Seychelles is the top African country on the World Press Freedom Index as the island nation takes 13th place in the ranking for 2022.
The island nation moved up 39 places after being ranked 52 last year on the index published by Reporters Without Borders (RWB), a Paris-based non-governmental organisation. The release of the ranking every year coincides with World Press Freedom Day on May 3, a date that celebrates the fundamental principles of press freedom around the world.
In his message on the occasion of the World Press Freedom Day, the President of Seychelles, Wavel Ramkalawan, said that the Seychelles ranking has fulfilled his wish.
During his address to commemorate six months in office on April 26 last year, after Seychelles had progressed 11 points on the Index, Ramkalawan launched a challenge to move Seychelles from the 52nd place to under 25 worldwide and to become first in Africa.
In his message, Ramkalawan said “I am proud to note that this target has not only been fulfilled but has even surpassed our expectations… The challenge today is for us to do even better. I call on more young people to take up the noble career of journalism and I encourage those already in the profession to give their very best as they build the fourth pillar of our democracy.”
The chairperson of the Association of Media Practitioners in Seychelles (AMPS), Rassin Vannier, who is also the chief editor of the Seychelles News Agency (SNA), said the ranking is good news for journalists.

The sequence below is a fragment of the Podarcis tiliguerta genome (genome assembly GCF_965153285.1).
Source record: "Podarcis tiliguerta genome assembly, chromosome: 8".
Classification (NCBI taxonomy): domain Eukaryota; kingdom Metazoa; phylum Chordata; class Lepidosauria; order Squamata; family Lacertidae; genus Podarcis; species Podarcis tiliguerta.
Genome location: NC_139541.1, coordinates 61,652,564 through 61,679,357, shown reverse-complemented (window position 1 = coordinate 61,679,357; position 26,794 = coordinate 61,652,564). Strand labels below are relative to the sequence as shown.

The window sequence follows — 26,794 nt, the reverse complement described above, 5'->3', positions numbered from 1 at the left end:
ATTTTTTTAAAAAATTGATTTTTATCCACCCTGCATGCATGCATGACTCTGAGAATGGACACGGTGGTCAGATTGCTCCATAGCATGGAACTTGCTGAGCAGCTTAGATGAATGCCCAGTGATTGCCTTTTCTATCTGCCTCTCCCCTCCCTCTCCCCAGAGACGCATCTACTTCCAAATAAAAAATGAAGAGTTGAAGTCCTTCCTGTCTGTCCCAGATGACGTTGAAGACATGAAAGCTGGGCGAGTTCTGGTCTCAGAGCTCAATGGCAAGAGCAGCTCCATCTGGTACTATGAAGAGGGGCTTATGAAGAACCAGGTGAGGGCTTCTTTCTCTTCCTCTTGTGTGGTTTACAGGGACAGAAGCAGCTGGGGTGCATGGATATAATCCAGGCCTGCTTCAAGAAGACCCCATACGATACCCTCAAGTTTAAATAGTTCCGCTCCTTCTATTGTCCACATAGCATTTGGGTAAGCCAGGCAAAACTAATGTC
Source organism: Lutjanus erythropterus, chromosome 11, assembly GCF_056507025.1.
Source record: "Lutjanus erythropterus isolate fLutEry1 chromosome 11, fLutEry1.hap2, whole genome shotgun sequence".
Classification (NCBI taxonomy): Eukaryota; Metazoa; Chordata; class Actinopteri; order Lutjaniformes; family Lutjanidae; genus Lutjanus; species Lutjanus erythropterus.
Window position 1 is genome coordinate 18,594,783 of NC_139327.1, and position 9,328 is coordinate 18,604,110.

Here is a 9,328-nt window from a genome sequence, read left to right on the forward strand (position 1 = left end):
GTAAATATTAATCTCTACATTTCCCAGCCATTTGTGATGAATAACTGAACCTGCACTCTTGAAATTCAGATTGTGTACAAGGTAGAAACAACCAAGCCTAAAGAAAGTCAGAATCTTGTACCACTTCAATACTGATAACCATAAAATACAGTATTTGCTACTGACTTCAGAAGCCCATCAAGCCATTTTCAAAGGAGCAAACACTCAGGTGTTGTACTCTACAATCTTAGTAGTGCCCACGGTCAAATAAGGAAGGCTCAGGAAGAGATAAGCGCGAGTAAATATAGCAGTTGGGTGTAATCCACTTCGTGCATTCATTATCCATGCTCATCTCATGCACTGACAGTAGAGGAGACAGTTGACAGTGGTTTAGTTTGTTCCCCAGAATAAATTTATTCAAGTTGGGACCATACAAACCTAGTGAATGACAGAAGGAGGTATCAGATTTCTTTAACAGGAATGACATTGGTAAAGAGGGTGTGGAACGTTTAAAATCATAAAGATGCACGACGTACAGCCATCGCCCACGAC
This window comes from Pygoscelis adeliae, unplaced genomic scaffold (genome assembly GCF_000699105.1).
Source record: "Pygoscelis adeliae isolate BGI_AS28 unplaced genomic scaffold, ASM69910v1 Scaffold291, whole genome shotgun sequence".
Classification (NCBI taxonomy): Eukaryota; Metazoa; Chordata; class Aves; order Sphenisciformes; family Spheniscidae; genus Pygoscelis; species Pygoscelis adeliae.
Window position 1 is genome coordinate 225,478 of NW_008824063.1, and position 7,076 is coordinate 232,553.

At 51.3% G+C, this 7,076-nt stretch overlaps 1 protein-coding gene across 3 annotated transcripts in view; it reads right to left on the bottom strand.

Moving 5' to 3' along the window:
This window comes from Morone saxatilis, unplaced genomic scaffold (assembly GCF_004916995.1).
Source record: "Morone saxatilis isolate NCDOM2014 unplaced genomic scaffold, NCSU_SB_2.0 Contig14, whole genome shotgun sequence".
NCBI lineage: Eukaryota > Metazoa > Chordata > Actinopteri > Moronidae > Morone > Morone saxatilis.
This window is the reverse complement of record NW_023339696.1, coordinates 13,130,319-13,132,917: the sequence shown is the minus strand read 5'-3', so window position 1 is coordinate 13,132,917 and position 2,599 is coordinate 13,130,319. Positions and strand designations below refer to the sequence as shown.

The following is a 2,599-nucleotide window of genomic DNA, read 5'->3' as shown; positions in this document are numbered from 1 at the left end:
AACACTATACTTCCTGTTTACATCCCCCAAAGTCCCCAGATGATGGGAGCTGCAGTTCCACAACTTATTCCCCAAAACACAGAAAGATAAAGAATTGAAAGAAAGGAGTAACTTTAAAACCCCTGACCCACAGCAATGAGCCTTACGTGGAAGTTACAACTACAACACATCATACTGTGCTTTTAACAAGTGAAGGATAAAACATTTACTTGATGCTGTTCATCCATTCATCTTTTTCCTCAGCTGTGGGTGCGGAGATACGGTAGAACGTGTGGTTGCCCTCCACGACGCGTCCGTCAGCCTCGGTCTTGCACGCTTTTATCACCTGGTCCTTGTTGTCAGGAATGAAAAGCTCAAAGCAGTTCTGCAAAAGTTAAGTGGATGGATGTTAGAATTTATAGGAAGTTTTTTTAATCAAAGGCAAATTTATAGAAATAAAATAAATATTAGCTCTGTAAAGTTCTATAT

“This is a result of the decriminalising of defamation last year thus removing one of the biggest obstacles to journalists effectively doing their work,” said Vannier.
This was highlighted in the report which states that “defamation was decriminalised in 2021 – a major advance that followed the adoption, three years earlier, of a law on access to public information. The confidentiality of sources is protected, and each outlet has its own ethical code.”
Vannier however warned that the biggest threat to journalists is social media, especially from people who hide behind fake profiles.
To note, while the country has done well this year, there have been some instances of journalists physically being hindered in their everyday jobs. In 2006, Jean-Francois Ferrari who is presently the fisheries minister was assaulted during his party’s quest to establish Radio Freedom.
The survey also highlighted the fact that Seychelles is one of the rare countries on the African continent where most of the journalists are women.
For the past four years, Seychelles, an archipelago in the western Indian Ocean, has continued its climb in ranking in the World Press Freedom index – now ranking 13 out of 180 countries. The Nordic countries — Norway, Denmark and Sweden — took the first top three spots while Iran, Eritrea and North Korea were the last three on the ranking.
This year the index was compiled using a new methodology to take better account of new challenges, including those linked to media digitalisation.
Another change in the data gathering this year, although the survey stopped at the end of January 2022, updates for January to March 2022 were carried out for countries where the situation had changed dramatically, such as Russia, Ukraine and Mali.
The survey assesses on the basis of a quantitative survey of press freedom violations and abuses against journalists and media, and a qualitative study based on the responses of hundreds of press freedom experts selected by RWB – which includes journalists, academics and human rights defenders.  

Source: Seychelles News Agency